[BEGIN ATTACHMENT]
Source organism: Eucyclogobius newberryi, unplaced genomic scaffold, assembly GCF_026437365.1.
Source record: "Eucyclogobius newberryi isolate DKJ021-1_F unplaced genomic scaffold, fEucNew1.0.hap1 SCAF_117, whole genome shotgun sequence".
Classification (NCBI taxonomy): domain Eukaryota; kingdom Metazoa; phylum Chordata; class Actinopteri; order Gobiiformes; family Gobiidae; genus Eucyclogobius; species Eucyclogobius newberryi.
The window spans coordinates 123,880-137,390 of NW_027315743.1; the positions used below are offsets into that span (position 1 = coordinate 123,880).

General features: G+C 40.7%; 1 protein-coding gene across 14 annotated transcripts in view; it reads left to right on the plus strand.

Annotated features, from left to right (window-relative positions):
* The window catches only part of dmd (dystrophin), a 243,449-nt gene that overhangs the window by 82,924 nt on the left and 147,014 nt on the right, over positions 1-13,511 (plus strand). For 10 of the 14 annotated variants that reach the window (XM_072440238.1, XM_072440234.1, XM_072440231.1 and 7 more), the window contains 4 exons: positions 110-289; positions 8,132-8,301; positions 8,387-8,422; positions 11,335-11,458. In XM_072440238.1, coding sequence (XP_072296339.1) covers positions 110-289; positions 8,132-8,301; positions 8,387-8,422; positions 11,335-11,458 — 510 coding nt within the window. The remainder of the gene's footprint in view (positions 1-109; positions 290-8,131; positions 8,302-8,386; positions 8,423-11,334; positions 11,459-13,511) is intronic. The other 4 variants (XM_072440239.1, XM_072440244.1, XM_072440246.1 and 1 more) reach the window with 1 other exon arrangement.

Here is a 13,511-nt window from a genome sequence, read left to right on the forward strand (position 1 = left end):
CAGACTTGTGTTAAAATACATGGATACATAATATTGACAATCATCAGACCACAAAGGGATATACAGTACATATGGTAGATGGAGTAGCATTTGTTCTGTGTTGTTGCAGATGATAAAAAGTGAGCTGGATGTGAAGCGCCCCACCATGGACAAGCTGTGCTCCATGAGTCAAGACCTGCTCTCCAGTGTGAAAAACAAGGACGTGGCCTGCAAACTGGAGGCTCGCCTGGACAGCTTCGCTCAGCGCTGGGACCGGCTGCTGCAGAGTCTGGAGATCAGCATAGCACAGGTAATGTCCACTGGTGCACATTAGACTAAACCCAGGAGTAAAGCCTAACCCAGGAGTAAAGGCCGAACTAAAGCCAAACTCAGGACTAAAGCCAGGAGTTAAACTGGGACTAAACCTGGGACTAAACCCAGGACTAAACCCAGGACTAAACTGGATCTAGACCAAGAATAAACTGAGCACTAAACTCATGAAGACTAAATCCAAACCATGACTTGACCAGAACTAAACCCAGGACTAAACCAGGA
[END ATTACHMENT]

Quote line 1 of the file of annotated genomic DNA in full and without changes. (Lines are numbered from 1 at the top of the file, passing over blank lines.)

Source organism: Eucyclogobius newberryi, unplaced genomic scaffold, assembly GCF_026437365.1.